I can, and will, leave the police before very long. I can still remember the old sweats from 25 plus years ago talking about how the job was finished. Changes in the law, such as the Police and Criminal Evidence Act, were predicted to be the end of policing as we know it. Young officers like me just got on with it and didn't really know what these older retiring officers meant.
When I joined the police you knew that you would spend the first two years of your probationary career walking the beat and learning the craft of policing. How to communicate with people; to identify offenders and how to deal with them; to get information. Etc. Once you had proved you could do that, you could think about working on the crime car and perhaps moving to CID.
Teamwork - Still there?
Most of all, I remember a team of officers who worked together, supported one another and whose role was simple and basic. Catch bad people. The job then was a vocation. There was never any problem finding officers to work late or come in on a day off to get something done if it meant catching a bad guy, or girl.
For years now I have seen the job change. Legislation has, of course, made things more complex but this is used as an excuse to set up more and more specialist teams whose purpose, in some cases, seems to be no more than covering the backsides of senior management. This has meant fewer and fewer officers on the front line and more pressures on those officers left.
Constant changes and tinkering with the set up of policing has been more about senior officers CV's than real, long term improvements. Winsor is bringing about detrimental changes to both pay and conditions but, more importantly, will lead to more privatisation in the service. This will destroy even further the team work and dedication of officers.
I have had several experiences of the health service recently and I don't like what I see. Years ago I saw a team. I saw vocation. With some exceptions, what I now see are demotivated, demoralised doctors and nurses fed up with targets and constant interference in what should generally be a straightforward and basic role. Private enterprise within the service has ruined it.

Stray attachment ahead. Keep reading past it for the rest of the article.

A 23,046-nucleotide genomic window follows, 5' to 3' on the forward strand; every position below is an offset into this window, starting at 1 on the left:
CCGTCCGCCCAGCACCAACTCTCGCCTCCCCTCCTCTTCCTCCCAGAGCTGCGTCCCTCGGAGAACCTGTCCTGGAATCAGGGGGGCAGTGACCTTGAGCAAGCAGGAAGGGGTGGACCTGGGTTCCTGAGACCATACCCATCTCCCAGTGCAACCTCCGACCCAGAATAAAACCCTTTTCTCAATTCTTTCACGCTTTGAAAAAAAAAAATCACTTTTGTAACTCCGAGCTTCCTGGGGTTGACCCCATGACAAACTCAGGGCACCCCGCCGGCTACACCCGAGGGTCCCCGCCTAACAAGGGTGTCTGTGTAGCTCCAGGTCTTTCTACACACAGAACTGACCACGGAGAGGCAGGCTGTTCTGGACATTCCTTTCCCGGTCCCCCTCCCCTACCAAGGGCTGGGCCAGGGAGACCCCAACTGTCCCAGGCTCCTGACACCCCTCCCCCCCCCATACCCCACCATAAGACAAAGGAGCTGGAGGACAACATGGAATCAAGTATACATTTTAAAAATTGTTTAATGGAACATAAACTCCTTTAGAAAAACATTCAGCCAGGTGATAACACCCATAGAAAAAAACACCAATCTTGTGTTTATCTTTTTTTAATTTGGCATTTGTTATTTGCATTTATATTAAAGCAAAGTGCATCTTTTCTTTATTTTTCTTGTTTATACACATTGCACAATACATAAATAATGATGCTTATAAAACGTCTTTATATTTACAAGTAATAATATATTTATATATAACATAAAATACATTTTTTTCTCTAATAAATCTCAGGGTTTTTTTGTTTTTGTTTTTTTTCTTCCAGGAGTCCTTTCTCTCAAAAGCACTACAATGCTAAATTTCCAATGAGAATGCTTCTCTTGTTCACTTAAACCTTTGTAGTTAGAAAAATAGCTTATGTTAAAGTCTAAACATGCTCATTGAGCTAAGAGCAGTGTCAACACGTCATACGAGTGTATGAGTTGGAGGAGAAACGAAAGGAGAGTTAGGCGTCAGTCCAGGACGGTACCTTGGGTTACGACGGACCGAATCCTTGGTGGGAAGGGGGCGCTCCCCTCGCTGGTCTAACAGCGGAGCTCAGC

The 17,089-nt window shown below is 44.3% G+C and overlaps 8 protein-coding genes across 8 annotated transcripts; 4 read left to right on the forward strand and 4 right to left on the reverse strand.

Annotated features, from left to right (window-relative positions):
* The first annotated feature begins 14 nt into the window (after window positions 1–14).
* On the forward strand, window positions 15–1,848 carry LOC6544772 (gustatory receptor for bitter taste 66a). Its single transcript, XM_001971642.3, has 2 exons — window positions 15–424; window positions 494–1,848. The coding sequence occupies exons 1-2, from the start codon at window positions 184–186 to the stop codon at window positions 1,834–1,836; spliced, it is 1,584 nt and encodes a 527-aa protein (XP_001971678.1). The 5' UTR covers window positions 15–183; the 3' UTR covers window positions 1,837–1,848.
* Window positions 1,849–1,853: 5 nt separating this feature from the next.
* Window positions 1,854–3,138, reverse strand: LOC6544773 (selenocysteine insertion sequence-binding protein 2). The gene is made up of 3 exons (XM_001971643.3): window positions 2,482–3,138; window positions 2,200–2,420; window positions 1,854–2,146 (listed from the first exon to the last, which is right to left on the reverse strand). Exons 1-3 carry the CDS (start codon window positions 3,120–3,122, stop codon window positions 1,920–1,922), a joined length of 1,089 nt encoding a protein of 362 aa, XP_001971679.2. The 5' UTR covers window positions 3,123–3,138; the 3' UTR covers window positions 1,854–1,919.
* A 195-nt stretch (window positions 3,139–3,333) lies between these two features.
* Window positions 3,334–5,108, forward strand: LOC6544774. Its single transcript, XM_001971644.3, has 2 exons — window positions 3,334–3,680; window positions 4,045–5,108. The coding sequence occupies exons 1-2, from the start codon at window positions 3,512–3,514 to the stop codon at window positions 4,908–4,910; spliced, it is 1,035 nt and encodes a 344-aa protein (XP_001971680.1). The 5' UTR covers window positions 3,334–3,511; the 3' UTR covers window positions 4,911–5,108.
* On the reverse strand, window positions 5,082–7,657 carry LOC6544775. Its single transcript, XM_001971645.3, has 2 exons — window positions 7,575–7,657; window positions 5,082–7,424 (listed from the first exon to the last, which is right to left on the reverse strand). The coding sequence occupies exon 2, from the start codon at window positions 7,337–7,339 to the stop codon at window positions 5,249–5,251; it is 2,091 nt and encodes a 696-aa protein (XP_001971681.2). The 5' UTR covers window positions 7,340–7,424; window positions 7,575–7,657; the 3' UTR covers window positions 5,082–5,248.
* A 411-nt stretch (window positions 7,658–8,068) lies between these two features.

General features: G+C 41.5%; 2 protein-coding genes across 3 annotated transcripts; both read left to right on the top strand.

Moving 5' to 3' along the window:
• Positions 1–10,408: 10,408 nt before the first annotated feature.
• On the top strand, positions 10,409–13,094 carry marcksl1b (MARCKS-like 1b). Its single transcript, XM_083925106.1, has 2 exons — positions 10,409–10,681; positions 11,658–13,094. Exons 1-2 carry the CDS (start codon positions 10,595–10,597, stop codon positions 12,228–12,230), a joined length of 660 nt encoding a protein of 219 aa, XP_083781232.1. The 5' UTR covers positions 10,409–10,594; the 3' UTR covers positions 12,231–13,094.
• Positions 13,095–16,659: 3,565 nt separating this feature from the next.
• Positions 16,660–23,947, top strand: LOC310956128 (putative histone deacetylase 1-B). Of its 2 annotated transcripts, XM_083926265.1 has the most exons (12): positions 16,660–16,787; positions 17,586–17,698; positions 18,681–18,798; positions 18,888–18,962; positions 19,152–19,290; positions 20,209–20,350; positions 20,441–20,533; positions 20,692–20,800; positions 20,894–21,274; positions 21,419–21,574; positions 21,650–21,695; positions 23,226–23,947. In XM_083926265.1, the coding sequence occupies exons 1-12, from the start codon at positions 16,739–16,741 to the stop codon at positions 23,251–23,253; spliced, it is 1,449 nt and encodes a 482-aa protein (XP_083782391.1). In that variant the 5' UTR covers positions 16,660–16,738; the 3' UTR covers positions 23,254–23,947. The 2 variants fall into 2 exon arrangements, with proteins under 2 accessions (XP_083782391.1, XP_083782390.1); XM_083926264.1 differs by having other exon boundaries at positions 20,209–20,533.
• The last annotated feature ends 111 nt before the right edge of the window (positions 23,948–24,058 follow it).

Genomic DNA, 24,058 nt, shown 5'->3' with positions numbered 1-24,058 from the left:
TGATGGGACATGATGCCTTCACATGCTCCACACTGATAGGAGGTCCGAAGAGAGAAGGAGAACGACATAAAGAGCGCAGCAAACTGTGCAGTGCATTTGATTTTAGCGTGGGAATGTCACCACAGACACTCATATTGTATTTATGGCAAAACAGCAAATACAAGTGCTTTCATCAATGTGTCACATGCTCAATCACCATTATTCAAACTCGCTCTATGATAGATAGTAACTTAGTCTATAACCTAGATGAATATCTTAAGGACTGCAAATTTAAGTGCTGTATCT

This is now what has happened to the police. Vocation has almost disappeared. I see officers joining the police who just want to catch bad people and make the country a better place for the decent law abiding majority. Before they have completed their first 2 years probationary period, I see frustrated, disillusioned officers who believe they cannot beat the system that thwarts them at every turn. Trying to get officers to work late or on rest days now is almost impossible. There used to be rewards for this i.e. results. Now it is just means more frustration. They don't want it. Time to get back to basics.
Rowing is more exciting
A couple of recent cases caught my eye regarding officers being disciplined. The first was a sergeant who tried to destroy a mobile phone belonging to a colleague who was killed in a road traffic accident. He knew his colleague was having an affair and there would be evidence of it on the phone. He wanted to get rid of it so as not to cause the colleagues wife/partner unnecessary additional trauma. The sergeant was sacked.
I have done similar things many times. For example, I dealt with a 14 year old girl run down and killed by a drunk driver. In her bag she had condoms. When it came to handing her family her property I made sure the condoms disappeared. I don't know if the girl was sexually active. I don't know if the family had any idea. It was irrelevant to the death and why cause further unnecessary upset to the family? Should I be sacked for that?
Another case that caught my eye was of the Met officer who was investigated for putting 'I've met the Met' stickers' on vehicles from another Force. I was pleased to note that after investigation it was dealt with by words of advice. This practice has been going on to my knowledge, since we went on the miners' strike in 1984. Yes it's juvenile and yes it can be a bloody nuisance getting the stickers off but is this what we have come to? The job used to be fun. Not anymore.
So, I am now definitely the grumpy old git who needs to retire. Last post coming soon.